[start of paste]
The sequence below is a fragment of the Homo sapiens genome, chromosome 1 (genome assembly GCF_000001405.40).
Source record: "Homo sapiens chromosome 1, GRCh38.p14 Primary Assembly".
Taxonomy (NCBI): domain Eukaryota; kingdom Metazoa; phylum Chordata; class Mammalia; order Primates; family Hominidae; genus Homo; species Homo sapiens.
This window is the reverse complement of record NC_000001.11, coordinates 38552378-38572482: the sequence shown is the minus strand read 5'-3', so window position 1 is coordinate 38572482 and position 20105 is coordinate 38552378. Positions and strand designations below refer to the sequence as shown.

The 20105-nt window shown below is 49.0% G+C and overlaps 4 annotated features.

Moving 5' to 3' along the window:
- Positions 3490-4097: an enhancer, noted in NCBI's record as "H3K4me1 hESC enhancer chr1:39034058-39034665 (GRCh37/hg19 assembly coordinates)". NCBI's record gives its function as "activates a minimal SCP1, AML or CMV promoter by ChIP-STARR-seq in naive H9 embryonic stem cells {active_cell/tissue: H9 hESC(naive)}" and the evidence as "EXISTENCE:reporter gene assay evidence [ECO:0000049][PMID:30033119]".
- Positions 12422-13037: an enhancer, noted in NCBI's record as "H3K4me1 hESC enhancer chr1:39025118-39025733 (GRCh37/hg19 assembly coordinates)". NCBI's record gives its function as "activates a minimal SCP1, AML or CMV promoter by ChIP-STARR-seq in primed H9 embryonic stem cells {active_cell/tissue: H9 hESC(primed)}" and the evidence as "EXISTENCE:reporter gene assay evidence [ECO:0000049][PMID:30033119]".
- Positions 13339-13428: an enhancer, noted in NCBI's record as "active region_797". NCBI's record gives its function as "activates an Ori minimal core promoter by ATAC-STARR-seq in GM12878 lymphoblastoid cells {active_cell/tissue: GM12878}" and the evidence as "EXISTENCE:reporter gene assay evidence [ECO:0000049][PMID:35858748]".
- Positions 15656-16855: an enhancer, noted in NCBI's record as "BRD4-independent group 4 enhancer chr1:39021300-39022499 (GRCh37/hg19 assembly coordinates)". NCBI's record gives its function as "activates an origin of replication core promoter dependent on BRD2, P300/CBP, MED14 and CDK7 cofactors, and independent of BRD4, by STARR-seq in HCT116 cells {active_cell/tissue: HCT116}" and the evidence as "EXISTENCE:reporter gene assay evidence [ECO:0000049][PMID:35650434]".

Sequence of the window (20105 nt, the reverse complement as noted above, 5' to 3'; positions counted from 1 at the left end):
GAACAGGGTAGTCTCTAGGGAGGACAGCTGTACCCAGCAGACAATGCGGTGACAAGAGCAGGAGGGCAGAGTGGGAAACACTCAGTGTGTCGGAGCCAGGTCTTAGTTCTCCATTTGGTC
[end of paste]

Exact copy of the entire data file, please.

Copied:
The sequence below is a fragment of the Homo sapiens genome, chromosome 1 (genome assembly GCF_000001405.40).
Source record: "Homo sapiens chromosome 1, GRCh38.p14 Primary Assembly".
Taxonomy (NCBI): domain Eukaryota; kingdom Metazoa; phylum Chordata; class Mammalia; order Primates; family Hominidae; genus Homo; species Homo sapiens.
This window is the reverse complement of record NC_000001.11, coordinates 38552378-38572482: the sequence shown is the minus strand read 5'-3', so window position 1 is coordinate 38572482 and position 20105 is coordinate 38552378. Positions and strand designations below refer to the sequence as shown.

The 20105-nt window shown below is 49.0% G+C and overlaps 4 annotated features.

Moving 5' to 3' along the window:
- Positions 3490-4097: an enhancer, noted in NCBI's record as "H3K4me1 hESC enhancer chr1:39034058-39034665 (GRCh37/hg19 assembly coordinates)". NCBI's record gives its function as "activates a minimal SCP1, AML or CMV promoter by ChIP-STARR-seq in naive H9 embryonic stem cells {active_cell/tissue: H9 hESC(naive)}" and the evidence as "EXISTENCE:reporter gene assay evidence [ECO:0000049][PMID:30033119]".
- Positions 12422-13037: an enhancer, noted in NCBI's record as "H3K4me1 hESC enhancer chr1:39025118-39025733 (GRCh37/hg19 assembly coordinates)". NCBI's record gives its function as "activates a minimal SCP1, AML or CMV promoter by ChIP-STARR-seq in primed H9 embryonic stem cells {active_cell/tissue: H9 hESC(primed)}" and the evidence as "EXISTENCE:reporter gene assay evidence [ECO:0000049][PMID:30033119]".
- Positions 13339-13428: an enhancer, noted in NCBI's record as "active region_797". NCBI's record gives its function as "activates an Ori minimal core promoter by ATAC-STARR-seq in GM12878 lymphoblastoid cells {active_cell/tissue: GM12878}" and the evidence as "EXISTENCE:reporter gene assay evidence [ECO:0000049][PMID:35858748]".
- Positions 15656-16855: an enhancer, noted in NCBI's record as "BRD4-independent group 4 enhancer chr1:39021300-39022499 (GRCh37/hg19 assembly coordinates)". NCBI's record gives its function as "activates an origin of replication core promoter dependent on BRD2, P300/CBP, MED14 and CDK7 cofactors, and independent of BRD4, by STARR-seq in HCT116 cells {active_cell/tissue: HCT116}" and the evidence as "EXISTENCE:reporter gene assay evidence [ECO:0000049][PMID:35650434]".

Sequence of the window (20105 nt, the reverse complement as noted above, 5' to 3'; positions counted from 1 at the left end):
GAACAGGGTAGTCTCTAGGGAGGACAGCTGTACCCAGCAGACAATGCGGTGACAAGAGCAGGAGGGCAGAGTGGGAAACACTCAGTGTGTCGGAGCCAGGTCTTAGTTCTCCATTTGGTC